If it were me, I’d go with something similar to this navy wool tie from The Tie Bar, slightly different color than the suit, this wool tie has a little added texture to help it stand out along with a subtle stripe pattern without being flashy. Pair it with this white pocket square with a dark charcoal boarder and you’re good to go. Looking good and dressing well doesn’t always mean being “out there,” sometimes having a limited number of colors and patterns is not only easy to pull off, but looks like a million bucks, this is one of those occasions.
Summer Cocktail Attire for Men
While grey suits and muted colors will keep you on point for fall and winter, everything needs to be livened up a little bit during the warmer months. Trade the navy for a more electric blue, and your standard jacket for a new unlined, unconstructed, heat-beating linen gem.
Let’s start with the suit. If you are going to stay in full uniform, brighten up the entire outfit. Go for a light blue, light grey, khaki or something vibrant and out there, I’ve seen a few green suits that seem wild on the rack, but right at home paired with some loafers on a rooftop while sipping a cold one. However, summer is a great time to mix and match and lose the matching ensemble. Throw on some good chinos with an unlined sport coat and you’re set.
Keep the entire outfit light (in fabrics, not just color) and opt for a linen shirt with a little breathing room. If you can find a linen and silk mix you’ve hit summertime gold. Keeping the shirt a little less slim than your traditional shirts, without having them oversized, will allow your body to breathe a little more and cut back on the sweat.
As for the details: We want to summer up all the extras of the outfit as well. Change up the oxfords for some classic loafers, tassels, horse bits, or penny are your call. Cuff the pants a little higher than you would in the fall (your ankles will thank you) and lose the tie if you haven’t already.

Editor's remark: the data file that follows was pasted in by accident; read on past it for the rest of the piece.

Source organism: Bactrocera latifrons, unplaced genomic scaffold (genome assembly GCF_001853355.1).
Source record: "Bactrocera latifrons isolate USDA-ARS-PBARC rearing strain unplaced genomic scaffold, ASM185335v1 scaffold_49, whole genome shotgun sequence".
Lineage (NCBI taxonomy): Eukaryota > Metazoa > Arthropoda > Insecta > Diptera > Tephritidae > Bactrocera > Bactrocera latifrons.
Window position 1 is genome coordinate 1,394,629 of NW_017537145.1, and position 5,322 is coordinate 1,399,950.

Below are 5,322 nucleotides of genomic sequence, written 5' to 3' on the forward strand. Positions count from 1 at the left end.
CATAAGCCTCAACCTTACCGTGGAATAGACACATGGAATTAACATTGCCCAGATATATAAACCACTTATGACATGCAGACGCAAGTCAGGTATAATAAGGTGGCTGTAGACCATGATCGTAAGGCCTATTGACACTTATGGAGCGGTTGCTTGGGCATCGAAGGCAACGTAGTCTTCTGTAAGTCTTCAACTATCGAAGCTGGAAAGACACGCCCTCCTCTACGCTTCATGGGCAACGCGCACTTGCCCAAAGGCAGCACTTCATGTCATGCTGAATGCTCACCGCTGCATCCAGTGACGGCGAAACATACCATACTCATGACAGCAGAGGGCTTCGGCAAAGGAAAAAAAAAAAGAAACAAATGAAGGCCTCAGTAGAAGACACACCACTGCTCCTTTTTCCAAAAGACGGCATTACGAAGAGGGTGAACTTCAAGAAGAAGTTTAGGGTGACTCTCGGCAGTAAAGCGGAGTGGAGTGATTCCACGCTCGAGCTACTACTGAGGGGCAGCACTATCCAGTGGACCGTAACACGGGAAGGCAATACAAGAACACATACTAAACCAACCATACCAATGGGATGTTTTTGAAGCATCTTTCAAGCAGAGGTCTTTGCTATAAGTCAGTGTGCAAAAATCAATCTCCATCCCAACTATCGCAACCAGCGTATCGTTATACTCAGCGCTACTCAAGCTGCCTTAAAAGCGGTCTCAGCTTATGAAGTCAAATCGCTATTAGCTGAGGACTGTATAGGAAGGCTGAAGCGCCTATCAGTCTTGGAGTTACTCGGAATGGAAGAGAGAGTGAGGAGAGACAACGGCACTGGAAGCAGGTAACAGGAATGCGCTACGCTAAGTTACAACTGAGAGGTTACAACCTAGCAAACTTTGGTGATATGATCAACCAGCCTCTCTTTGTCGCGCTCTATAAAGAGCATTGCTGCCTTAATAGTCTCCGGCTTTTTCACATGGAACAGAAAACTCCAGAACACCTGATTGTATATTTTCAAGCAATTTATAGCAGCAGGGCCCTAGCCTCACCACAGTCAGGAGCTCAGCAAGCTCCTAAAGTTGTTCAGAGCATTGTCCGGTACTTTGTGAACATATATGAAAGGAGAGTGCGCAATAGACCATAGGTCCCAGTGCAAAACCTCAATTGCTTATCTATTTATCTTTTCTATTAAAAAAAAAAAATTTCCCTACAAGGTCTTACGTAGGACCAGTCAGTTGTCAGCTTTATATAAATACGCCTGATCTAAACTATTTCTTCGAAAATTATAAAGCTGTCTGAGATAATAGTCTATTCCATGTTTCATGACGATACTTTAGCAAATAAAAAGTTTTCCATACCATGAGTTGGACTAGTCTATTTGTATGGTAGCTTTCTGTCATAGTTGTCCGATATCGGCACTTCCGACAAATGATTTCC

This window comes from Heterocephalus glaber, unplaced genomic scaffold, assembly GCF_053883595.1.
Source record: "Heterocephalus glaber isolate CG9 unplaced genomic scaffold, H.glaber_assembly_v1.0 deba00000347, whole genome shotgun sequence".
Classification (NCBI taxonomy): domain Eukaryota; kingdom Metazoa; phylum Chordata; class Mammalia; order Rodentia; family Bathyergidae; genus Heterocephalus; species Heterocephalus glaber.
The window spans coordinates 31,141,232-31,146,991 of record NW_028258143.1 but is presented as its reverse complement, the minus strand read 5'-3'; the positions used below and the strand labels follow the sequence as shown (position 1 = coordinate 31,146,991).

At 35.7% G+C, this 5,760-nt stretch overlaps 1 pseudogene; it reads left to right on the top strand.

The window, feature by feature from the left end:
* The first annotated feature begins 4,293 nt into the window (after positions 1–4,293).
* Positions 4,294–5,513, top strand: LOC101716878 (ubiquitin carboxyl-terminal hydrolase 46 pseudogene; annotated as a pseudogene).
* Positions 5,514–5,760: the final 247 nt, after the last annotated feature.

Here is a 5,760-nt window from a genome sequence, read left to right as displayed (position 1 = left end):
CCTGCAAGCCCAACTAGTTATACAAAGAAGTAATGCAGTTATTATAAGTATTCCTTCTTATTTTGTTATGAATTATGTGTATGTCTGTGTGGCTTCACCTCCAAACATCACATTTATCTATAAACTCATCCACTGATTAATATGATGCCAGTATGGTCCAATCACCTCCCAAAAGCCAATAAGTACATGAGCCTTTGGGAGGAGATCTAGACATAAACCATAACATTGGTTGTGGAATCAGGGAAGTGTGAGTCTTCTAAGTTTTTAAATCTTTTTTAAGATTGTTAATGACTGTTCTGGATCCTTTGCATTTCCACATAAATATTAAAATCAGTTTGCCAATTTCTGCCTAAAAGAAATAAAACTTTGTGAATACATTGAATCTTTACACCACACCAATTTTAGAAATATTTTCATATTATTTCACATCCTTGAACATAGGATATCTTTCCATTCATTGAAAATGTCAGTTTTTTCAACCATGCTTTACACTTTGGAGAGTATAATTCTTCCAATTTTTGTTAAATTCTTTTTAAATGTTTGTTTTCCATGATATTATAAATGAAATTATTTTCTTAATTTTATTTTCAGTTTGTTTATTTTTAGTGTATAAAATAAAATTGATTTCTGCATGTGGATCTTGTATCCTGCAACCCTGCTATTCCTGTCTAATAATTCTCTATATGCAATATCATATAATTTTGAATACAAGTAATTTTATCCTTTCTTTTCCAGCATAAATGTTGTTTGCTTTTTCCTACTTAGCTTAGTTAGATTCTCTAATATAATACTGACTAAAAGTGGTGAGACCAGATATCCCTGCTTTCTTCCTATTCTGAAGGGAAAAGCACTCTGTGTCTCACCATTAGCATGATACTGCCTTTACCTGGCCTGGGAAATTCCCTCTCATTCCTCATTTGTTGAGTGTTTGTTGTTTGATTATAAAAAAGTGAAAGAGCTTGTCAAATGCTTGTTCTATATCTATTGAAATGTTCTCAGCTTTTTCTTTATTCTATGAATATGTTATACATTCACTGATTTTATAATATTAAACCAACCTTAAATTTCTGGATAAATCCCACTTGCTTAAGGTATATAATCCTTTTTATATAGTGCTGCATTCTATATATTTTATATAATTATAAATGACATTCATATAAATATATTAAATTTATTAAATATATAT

Summer of course comes with added jobs to make sure you stay comfortable in your surroundings, happy hours get no free pass. If you’re going to be in the sun, remember to throw SPF on your face. Nothing too strong, but you also don’t want to go home red in the face. Try Kyoku Facial Moisturizer with SPF 15, enough to keep your face from burning, but not so strong that no one will know you made it out of the office. Of course if you forget the previous advice (like many do) and you need something to recover, check out COOLA Radical Recovery After-Sun Lotion, this won’t save you every time, but it’s some great quick relief if you allowed yourself to char a little too much.
The Alternative Cocktail Attire
Want to stand out a little bit without going overboard? Life, Tailored fully endorses the dinner jacket. Leave the matching pants at home and grace the room with your sophisticated presence.
This slim-fit jacket from Burberry London is a perfect choice; pair it with some medium to dark grey chinos for the perfect cocktail look. Available at Mr. Porter for $795.
Black Tie Cocktail Attire for Men
Black tie events are actually the easiest thing you’ll ever get dressed for, they actually tell you right in the invitation. When it comes to these occasions we don’t suggest trying to set yourself apart with wild colors or “alternative black tie” options. Stand out by doing it right and looking the best, period. Here are the only simple steps you will ever need to pull off a black tie event correctly every time (cummerbund not included).
Keep it simple. A black slim-fit tuxedo is your best friend. Go for something like this slim-fit Ludlow from J. Crew, solid black with one button it is classic and will never go out of style. However, if you want to add a little edge and set yourself apart a little bit, go with something like the shawl-collared slim-fit tux from Maison Martin Margiela (pictured below), the collar adds that extra elegance while the blue lining along the edges adds some style.
When it comes to black tie events nothing beats black patent leather shoes. Elevating the tuxedo to where it should be, the right shoes bring the whole look together. Do it once, and do it right, the only shoes you will ever need for anything from your wedding to your funeral are these patent leather oxfords from Saint Laurent.
Keep ’em clean…
Use something simple like this patent leather clean and protect spray by Moneysworth. It’s only $4.95 on Amazon and will work wonders.
White, always white. Nothing belongs under a tuxedo other than a white shirt, ever, but that doesn’t mean that everyone has to have the same. The Herlot Tuxedo Shirt from Ledbury is our favorite, with a spread collar and some great texture, this is your modern day tuxedo shirt. It will allow you to blend in with the dress code, while setting yourself apart from the herd (plus, click here and we’ll give you $25 off).